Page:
1981 early rounds
Seeds/teams: 1-LSU; 4-Louisville; 5-Arkansas; 8-Lamar; 9-Missouri; 12-Mercer
Recap: March 14, 1981, is regarded by many as the most exciting day in NCAA tournament history. Two No. 1 seeds plus the defending national champion were eliminated in buzzer-beaters that Saturday afternoon, and NBC changed television forever by switching to each site and capturing all the drama.
In Austin, U.S. Reed nailed a halfcourt shot to give Arkansas a 74-73 win over Louisville, the 1980 national champ. Elsewhere, St. Joseph’s took out No. 1 DePaul on a John Smith layup, and Rolando Blackmon hit a last-second jumper to lift Kansas State over Oregon State, the West’s top seed.
And so the concept of “March Madness” was born.
“Champions die hard,” Arkansas coach Eddie Sutton famously told the media after Reed’s 49-footer knocked out Louisville, which appeared in four Final Fours between 1980 to 1986.
Back in those days, it was a 48-team tournament with first-round byes for top teams. Louisville, DePaul and Oregon State each had those byes. LSU clobbered Lamar 100-78 in the other second-round Midwest Region game played in Austin that day.
1990 early rounds
Seeds/teams: 1-Oklahoma; 4-Arkansas; 5-Illinois; 8-North Carolina; 9-Southwest Missouri State; 12-Dayton; 13-Princeton; 16-Towson State
Recap: This was the most competitive tournament ever in Austin as four of the six Midwest Region games were decided by four or fewer points, including both second-round games. Texas fans had two of their favorite villains in town, Oklahoma and Arkansas, who each brought boatloads of fans, making the atmosphere even more charged.
In the first round, Ivy League champ Princeton scared the daylights out of SWC power Arkansas before falling 68-64. Dayton pulled a 12-over-5 upset, nipping Kendall Gill-led Illinois 88-86.
The second-round doubleheader captivated the nation. One of Dean Smith’s worst North Carolina teams shocked top-ranked Oklahoma 79-77 on Rick Fox’s buzzer-beating shot. Fox went on to play in the NBA and became even better known as an actor. Arkansas, meanwhile, needed Todd Day’s late heroics to edge Dayton 86-84.
1995, early rounds
Seeds/teams: 2-Arkansas; 3-Purdue; 6-Memphis; 7-Syracuse; 10-Southern Illinois; 11-Louisville; 14-Wis. Green Bay; 15-Texas Southern
Recap: In terms of sheer entertainment and drama, this one ranks right up there with 1990. The Erwin Center has seldom been louder than it was when fearless underdog Texas Southern played UT arch-enemy Arkansas. This was the year fiery Razorbacks coach Strollin’ Nolan Richardson stormed off the Erwin Center court during the heated Texas game. And now it was the impossible underdog vs. the defending national champs. The Hogs had beaten the Tigers by 66 points in 1994.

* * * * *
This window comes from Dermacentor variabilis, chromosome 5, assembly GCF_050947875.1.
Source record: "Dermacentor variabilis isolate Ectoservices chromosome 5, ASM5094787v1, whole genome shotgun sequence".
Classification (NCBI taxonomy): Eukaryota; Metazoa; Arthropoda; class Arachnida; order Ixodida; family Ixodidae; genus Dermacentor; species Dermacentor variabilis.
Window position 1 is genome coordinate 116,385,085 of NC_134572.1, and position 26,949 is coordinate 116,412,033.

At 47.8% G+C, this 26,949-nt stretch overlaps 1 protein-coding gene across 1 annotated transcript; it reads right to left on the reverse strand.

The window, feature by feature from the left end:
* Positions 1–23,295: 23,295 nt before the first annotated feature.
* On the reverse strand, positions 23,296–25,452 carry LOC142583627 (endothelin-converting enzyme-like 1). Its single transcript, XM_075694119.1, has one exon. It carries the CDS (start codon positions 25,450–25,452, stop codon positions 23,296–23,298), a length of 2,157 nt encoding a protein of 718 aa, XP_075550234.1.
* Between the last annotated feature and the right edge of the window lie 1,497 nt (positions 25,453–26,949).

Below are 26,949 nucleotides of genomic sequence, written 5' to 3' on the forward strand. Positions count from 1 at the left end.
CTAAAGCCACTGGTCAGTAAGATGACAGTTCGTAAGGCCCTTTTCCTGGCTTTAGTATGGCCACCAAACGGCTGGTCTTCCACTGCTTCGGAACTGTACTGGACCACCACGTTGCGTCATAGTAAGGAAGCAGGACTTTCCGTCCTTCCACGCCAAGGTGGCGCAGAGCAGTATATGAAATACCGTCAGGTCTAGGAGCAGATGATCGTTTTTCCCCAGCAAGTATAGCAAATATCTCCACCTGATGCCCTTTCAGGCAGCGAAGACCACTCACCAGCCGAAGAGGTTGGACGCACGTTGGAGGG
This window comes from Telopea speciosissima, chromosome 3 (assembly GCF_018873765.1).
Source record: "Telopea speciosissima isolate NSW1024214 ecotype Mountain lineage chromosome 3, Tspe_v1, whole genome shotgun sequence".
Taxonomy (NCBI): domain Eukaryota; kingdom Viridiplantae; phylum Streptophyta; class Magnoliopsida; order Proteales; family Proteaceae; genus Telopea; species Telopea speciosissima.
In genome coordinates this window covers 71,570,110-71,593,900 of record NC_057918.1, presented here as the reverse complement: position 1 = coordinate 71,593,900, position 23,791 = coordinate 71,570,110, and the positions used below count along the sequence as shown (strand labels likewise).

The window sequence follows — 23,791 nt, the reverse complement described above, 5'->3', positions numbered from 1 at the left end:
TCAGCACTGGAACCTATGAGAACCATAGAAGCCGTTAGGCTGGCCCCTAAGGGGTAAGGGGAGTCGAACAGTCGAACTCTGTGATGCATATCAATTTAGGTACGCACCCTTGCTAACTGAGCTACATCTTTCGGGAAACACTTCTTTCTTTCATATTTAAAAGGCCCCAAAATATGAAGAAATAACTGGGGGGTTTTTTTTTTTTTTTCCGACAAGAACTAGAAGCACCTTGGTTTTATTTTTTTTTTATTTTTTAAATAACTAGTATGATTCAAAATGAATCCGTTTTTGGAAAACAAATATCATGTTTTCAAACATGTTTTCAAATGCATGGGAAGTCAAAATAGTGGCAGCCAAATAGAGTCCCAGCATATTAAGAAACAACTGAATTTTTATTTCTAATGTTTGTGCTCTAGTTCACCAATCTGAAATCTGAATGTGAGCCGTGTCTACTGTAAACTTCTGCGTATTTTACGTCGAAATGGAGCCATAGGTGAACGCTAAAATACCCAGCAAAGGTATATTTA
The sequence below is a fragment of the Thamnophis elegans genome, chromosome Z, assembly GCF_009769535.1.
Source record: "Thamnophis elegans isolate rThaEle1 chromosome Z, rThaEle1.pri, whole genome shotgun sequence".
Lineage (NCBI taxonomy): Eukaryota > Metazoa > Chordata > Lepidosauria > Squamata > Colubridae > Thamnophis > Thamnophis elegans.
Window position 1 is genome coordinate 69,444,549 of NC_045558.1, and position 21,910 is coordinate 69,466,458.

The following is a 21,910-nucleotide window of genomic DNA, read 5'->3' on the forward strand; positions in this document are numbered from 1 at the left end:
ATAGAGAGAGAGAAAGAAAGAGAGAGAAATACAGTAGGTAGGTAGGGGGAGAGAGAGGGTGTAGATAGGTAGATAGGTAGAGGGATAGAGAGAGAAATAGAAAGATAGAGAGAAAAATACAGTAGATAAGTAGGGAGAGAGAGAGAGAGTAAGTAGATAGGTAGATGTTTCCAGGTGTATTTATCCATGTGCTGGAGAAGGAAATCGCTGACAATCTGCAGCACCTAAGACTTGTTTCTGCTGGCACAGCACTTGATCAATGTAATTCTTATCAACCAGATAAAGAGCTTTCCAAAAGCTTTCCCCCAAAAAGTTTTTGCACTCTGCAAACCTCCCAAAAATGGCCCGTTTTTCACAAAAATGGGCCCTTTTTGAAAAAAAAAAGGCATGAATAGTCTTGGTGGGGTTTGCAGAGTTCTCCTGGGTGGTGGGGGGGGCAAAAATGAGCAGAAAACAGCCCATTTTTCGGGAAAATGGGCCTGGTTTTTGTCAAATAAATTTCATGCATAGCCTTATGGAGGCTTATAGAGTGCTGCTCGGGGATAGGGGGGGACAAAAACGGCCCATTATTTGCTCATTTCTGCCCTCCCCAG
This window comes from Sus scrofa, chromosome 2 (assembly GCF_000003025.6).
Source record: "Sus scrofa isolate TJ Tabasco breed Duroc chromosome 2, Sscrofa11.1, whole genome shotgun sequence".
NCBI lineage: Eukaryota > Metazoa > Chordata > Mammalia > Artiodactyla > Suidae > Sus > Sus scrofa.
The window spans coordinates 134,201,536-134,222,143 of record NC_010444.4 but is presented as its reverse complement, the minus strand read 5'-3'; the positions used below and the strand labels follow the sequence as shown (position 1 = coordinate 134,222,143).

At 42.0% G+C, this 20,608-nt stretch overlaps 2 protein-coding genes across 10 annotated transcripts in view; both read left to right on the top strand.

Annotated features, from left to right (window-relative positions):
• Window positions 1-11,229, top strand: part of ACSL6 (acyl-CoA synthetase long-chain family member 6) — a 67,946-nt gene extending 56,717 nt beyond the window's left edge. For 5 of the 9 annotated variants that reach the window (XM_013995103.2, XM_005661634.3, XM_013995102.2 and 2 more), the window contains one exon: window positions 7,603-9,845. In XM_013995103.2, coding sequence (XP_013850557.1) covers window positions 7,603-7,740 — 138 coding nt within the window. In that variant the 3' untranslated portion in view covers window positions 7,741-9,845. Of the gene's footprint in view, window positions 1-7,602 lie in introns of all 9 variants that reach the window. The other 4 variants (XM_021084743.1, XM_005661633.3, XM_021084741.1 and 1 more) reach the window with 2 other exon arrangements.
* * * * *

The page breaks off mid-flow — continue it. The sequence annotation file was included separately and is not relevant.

Texas Southern’s funky, soulful band set the tone with an unforgettable entrance into the Drum, snaking down the concourse steps, all the while blasting out music and dance steps. The crowd went nuts, save for 3,000 to 4,000 Razorback fans. When the Tigers wiped out a 17-point second-half deficit and took the lead, the building practically shook with chants of “Let’s Go Texas,” and “TSU! … TSU!”
In the end, TSU’s Randy Bolden missed a potential game-tying free throw with 6.1 seconds to play, and Arkansas held on 79-78.
Just as in 1990, both second-round games were decided to two points. Memphis beat Purdue 75-73, but the game nobody will forget was Arkansas’ 96-94 overtime win over Syracuse. The Hogs were able to get the frenetically paced classic to OT because Orange star Lawrence Moten was hit with a technical for calling a timeout the team didn’t have. He did a Chris Webber, circa 1993 national title game.
In the final seconds of overtime, Syracuse missed two three-pointers that would have won it.
2000 Sweet 16
Seeds/teams: 4-Tennessee; 6-Miami; 7-Tulsa; 8-North Carolina
Recap: Austin’s first taste of the Sweet 16 saw North Carolina rally in the second half to beat Tulsa 59-55 in the title game of the South Regional. The Tar Heels became one of only four No. 8 seeds to reach the Final Four. That UNC team, led by 7-footer Brendan Haywood, had a 6-7, 265-pound key reserve named Julius Peppers, who went on to become one of the great pass rushers in the NFL.
Tulsa, coached by Bill Self, stopped Miami 80-71 in the round of 16. That was the Hurricanes’ only trip to the Sweet 16 until this year.
2005 Sweet 16
Seeds/teams: 1-Duke; 2-Kentucky; 5-Michigan State; 6-Utah
Recap: Three bluebloods of the sport, along with Rick Majerus’ Utes, put on a good show that culminated in a classic final. First, Michigan State broke a 32-32 halftime tie to pull away from top seed Duke. Utah big man Andrew Bogut gave Kentucky trouble for a while before the Cats prevailed 62-52.
The title game was as riveting as can be. Kentucky erased a 70-62 deficit in the last 5 minutes and 30 seconds. MSU led 75-72 when UK’s Patrick Sparks heaved a desperation shot that rattled around the rim four times before falling in. Refs looked at replays for 10 minutes to make sure it was a three-pointer. The first overtime ended 81-81. Finally, Shannon Brown and the Spartans wore out the Cats in the second OT, winning 94-88.
2013 early rounds
Seeds/teams: 2-Miami; 3-Florida; 6-UCLA; 7-Illinois; 10-Colorado; 11-Minnesota; 14-Northwestern State; 15-Pacific
Recap: Unlike past experiences here, this tournament was full of blowouts … until the finale.
Illinois, which had a highly energized crowd on its side, pushed Miami to the limit before tumbling 59-55. A remarkable, fallaway three-point jumper by Hurricane point guard Shane Larkin — — along with a blown out-of-bounds call that went the Canes’ way — made the difference.